If your cost to raise $1 is more than these averages, you want to work on streamlining your fundraising program and see where you can cut costs. Track your trends over time to monitor progress toward your goals. Remember, changes in your fundraising program and its procedures will probably take time. 

Just a note on cutting costs: do not cut necessary expenses. Necessary expenses include things like ongoing training and administrative support. Studies prove that fundraisers who engage in continuing professional development raise more money than those who don’t. And good administrative support is crucial to maintaining tight fundraising operations. Yes, the fundraising professional can perform their own administrative tasks. But at what cost? Paying an administrative support professional to conduct the myriad of administrative tasks involved in fundraising generally costs less than paying a development professional to do the same thing. 

If you are at or below the industry averages, then you want to maintain your current program. If your costs are where you want them to be, when you increase the amount of revenues you want to raise, then increase your expenses correspondingly.

Donor Costs

Other cost metrics you should be aware of are your cost to acquire a donor and cost to retain a donor. Further break down those costs by fundraising channel. Then compare the costs to acquire a new donor and retain a current donor across the various fundraising activities. See what your least expensive way to acquire new donors is.

In Measuring Overall Fundraising Performance, we talked about making preliminary decisions about where to allocate resources to grow your donor base based on the number of donors per fundraising activity. Now you have more information. You can now also factor in the costs to recruit new donors per fundraising activity.

To calculate your cost to acquire a donor, divide the amount of expenses used to recruit new donors by the number of new donors. For example:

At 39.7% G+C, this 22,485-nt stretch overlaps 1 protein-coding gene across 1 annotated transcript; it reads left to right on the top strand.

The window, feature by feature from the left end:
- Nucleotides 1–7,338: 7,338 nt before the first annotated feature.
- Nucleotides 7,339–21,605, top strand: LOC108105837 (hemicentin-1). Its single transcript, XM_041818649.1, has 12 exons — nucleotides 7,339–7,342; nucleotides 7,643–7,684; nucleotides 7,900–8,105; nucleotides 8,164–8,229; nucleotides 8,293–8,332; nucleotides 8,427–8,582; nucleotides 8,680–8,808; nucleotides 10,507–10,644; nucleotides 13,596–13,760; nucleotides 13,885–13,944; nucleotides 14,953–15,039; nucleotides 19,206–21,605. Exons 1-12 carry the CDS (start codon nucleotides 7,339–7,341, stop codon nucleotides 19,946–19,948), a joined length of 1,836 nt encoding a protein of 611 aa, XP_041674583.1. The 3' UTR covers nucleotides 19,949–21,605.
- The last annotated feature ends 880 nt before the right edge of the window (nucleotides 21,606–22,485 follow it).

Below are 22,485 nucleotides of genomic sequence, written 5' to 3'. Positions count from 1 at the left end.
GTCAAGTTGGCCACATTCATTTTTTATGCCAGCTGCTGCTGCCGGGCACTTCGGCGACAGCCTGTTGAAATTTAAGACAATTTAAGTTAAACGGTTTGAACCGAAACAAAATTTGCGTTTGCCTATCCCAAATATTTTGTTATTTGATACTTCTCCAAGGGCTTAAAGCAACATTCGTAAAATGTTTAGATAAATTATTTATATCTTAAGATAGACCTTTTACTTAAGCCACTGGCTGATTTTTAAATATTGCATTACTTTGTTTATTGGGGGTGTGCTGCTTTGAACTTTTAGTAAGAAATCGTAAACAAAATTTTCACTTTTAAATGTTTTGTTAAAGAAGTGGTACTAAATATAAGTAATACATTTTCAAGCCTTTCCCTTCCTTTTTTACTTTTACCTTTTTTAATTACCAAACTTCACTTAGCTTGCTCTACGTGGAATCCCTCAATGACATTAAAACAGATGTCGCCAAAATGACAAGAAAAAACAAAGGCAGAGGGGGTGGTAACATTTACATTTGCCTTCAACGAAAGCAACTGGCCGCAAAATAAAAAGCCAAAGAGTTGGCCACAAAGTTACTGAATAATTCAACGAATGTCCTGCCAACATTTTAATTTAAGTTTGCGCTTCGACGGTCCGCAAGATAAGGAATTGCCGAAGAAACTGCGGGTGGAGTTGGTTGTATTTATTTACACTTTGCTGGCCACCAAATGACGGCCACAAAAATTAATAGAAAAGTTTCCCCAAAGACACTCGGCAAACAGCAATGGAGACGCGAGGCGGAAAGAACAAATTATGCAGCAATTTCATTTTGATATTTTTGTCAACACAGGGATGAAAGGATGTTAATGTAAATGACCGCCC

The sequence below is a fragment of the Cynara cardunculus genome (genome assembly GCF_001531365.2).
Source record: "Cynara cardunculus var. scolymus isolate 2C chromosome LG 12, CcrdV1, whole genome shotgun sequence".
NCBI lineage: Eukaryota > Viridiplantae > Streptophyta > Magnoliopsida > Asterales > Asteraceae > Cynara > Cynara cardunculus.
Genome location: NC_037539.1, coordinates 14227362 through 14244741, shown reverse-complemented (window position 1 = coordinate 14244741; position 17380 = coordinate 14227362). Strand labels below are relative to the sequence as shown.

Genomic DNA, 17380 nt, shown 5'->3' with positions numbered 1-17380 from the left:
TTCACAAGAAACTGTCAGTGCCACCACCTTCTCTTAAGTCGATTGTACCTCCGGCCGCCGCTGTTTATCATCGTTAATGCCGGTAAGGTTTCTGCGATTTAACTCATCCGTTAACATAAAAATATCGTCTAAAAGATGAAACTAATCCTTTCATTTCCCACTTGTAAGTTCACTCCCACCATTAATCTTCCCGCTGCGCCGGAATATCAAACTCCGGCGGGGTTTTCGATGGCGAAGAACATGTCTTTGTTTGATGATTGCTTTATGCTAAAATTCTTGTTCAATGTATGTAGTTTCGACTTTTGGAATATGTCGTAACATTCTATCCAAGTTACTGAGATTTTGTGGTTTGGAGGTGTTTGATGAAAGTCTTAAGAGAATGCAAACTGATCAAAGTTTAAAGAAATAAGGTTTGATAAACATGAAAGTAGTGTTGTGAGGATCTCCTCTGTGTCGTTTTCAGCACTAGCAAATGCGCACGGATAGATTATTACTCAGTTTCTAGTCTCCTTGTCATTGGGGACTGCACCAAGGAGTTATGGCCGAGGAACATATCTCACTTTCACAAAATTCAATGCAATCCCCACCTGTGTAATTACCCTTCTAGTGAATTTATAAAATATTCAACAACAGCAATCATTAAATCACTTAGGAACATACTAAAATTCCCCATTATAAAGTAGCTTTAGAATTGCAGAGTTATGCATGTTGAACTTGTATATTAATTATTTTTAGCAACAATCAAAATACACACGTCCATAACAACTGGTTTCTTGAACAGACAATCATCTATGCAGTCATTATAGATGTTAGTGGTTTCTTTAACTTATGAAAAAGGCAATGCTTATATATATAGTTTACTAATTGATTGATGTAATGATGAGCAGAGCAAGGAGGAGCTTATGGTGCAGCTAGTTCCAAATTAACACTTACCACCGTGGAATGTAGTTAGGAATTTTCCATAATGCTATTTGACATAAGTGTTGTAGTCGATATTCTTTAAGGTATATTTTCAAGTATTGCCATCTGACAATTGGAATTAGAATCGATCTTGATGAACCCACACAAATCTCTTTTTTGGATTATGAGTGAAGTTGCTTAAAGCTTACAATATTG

$45,000 new donor recruitment expenses/(4,200 donors this year – 4,000 donors last year) = $225 cost to recruit a new donor.

You calculate the costs of retaining a donor by dividing your normal fundraising expenses by the number of recurring donors. For example:

$120,000 recurring fundraising costs/1,880 recurring donors = $63.83 cost per recurring donor.

Of course, these costs are high because they include salaries and indirect expenses. Notice how much more expensive it is to recruit donors than retain donors, given the assumptions that this agency is spending a total of $165,000 on their fundraising program and they had 4,000 total donors last year and 4,200 total donors this year. You also know their donor acquisition rate is 5 percent, and their donor retention rate is 44.8 percent. We talked about donor acquisition in Donor Acquisition: How to Find People Interested in Giving to Your Nonprofit and donor retention in Donor Retention: Getting People to Give Again and Again.

Data Collection, Recordkeeping, and Reporting

To be able to run numbers like this, make sure your recordkeeping is accurate and up to date. Take the time to enter your financial as well as donor data. Run the numbers monthly. Account for your total expenses, not just your direct ones. Find out how much it really costs to raise $1. Benchmark your fundraising performance to averages and see where you fall. See what fundraising channels are the least expensive for you to implement. Budget realistically, accounting for your nonprofit’s current expenses. Allow time for improvement. Create realistic fundraising goals based on the ratio of revenue to costs. Make sure your team has enough resources to do what you want them to do. And then evaluate your and your team’s performance using objective criteria based on the data. Support your team and stop the 14-month revolving door.

Bringing It Together

When you calculate your costs, use your total costs as opposed to only you direct costs. Benchmark your and your team’s performance against industry averages. Allow a reasonable amount of time for improvement. When you cut costs, remember professional development and administrative expenses are often worth their investment. Research how much it costs your nonprofit to recruit and retain donors. Allocate resources so that you realize the most amount of money using the least amount of resources. Create a budget with enough resources for you and your team to reach your goals. Base your decisions on objective data.

Run your own numbers and see your own results. Find out what it costs you to recruit as opposed to retain a donor.  Then leave a comment for me and tell me how you’re doing.

See my books and trainings